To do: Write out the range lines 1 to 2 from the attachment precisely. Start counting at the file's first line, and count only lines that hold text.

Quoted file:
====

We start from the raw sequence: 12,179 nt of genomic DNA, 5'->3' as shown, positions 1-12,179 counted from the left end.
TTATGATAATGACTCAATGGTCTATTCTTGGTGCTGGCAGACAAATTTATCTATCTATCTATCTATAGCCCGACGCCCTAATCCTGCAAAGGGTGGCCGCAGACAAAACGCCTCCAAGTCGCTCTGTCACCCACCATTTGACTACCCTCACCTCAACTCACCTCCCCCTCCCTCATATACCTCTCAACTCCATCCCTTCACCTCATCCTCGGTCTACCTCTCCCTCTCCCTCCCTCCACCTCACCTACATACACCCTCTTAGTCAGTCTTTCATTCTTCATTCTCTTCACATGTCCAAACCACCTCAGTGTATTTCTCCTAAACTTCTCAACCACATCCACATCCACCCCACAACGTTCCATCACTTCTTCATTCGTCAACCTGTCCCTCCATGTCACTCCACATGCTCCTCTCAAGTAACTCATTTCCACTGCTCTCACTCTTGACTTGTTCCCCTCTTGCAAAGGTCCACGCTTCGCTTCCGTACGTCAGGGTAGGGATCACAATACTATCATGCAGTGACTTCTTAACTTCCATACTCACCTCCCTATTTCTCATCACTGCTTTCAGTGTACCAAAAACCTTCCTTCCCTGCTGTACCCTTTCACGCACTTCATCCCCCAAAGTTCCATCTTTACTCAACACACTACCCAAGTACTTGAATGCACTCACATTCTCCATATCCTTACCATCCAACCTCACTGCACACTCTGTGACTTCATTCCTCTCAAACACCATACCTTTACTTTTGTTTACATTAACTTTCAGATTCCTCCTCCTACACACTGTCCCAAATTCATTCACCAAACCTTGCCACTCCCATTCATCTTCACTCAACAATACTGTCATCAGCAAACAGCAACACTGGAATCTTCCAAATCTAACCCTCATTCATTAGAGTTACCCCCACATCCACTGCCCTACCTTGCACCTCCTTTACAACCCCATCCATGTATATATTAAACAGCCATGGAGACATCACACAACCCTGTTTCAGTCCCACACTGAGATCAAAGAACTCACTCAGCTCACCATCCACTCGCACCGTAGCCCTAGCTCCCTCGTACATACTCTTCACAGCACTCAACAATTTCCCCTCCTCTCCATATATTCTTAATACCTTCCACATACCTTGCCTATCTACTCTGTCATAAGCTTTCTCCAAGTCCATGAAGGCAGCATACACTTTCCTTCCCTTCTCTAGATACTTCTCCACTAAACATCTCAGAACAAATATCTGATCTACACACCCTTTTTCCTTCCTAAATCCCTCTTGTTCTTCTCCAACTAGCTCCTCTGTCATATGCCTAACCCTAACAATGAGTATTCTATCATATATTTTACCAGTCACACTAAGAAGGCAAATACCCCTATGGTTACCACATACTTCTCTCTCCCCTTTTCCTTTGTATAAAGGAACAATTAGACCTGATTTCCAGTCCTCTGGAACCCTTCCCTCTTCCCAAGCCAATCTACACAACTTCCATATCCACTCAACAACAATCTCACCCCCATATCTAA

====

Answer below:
We start from the raw sequence: 12,179 nt of genomic DNA, 5'->3' as shown, positions 1-12,179 counted from the left end.
TTATGATAATGACTCAATGGTCTATTCTTGGTGCTGGCAGACAAATTTATCTATCTATCTATCTATAGCCCGACGCCCTAATCCTGCAAAGGGTGGCCGCAGACAAAACGCCTCCAAGTCGCTCTGTCACCCACCATTTGACTACCCTCACCTCAACTCACCTCCCCCTCCCTCATATACCTCTCAACTCCATCCCTTCACCTCATCCTCGGTCTACCTCTCCCTCTCCCTCCCTCCACCTCACCTACATACACCCTCTTAGTCAGTCTTTCATTCTTCATTCTCTTCACATGTCCAAACCACCTCAGTGTATTTCTCCTAAACTTCTCAACCACATCCACATCCACCCCACAACGTTCCATCACTTCTTCATTCGTCAACCTGTCCCTCCATGTCACTCCACATGCTCCTCTCAAGTAACTCATTTCCACTGCTCTCACTCTTGACTTGTTCCCCTCTTGCAAAGGTCCACGCTTCGCTTCCGTACGTCAGGGTAGGGATCACAATACTATCATGCAGTGACTTCTTAACTTCCATACTCACCTCCCTATTTCTCATCACTGCTTTCAGTGTACCAAAAACCTTCCTTCCCTGCTGTACCCTTTCACGCACTTCATCCCCCAAAGTTCCATCTTTACTCAACACACTACCCAAGTACTTGAATGCACTCACATTCTCCATATCCTTACCATCCAACCTCACTGCACACTCTGTGACTTCATTCCTCTCAAACACCATACCTTTACTTTTGTTTACATTAACTTTCAGATTCCTCCTCCTACACACTGTCCCAAATTCATTCACCAAACCTTGCCACTCCCATTCATCTTCACTCAACAATACTGTCATCAGCAAACAGCAACACTGGAATCTTCCAAATCTAACCCTCATTCATTAGAGTTACCCCCACATCCACTGCCCTACCTTGCACCTCCTTTACAACCCCATCCATGTATATATTAAACAGCCATGGAGACATCACACAACCCTGTTTCAGTCCCACACTGAGATCAAAGAACTCACTCAGCTCACCATCCACTCGCACCGTAGCCCTAGCTCCCTCGTACATACTCTTCACAGCACTCAACAATTTCCCCTCCTCTCCATATATTCTTAATACCTTCCACATACCTTGCCTATCTACTCTGTCATAAGCTTTCTCCAAGTCCATGAAGGCAGCATACACTTTCCTTCCCTTCTCTAGATACTTCTCCACTAAACATCTCAGAACAAATATCTGATCTACACACCCTTTTTCCTTCCTAAATCCCTCTTGTTCTTCTCCAACTAGCTCCTCTGTCATATGCCTAACCCTAACAATGAGTATTCTATCATATATTTTACCAGTCACACTAAGAAGGCAAATACCCCTATGGTTACCACATACTTCTCTCTCCCCTTTTCCTTTGTATAAAGGAACAATTAGACCTGATTTCCAGTCCTCTGGAACCCTTCCCTCTTCCCAAGCCAATCTACACAACTTCCATATCCACTCAACAACAATCTCACCCCCATATCTAA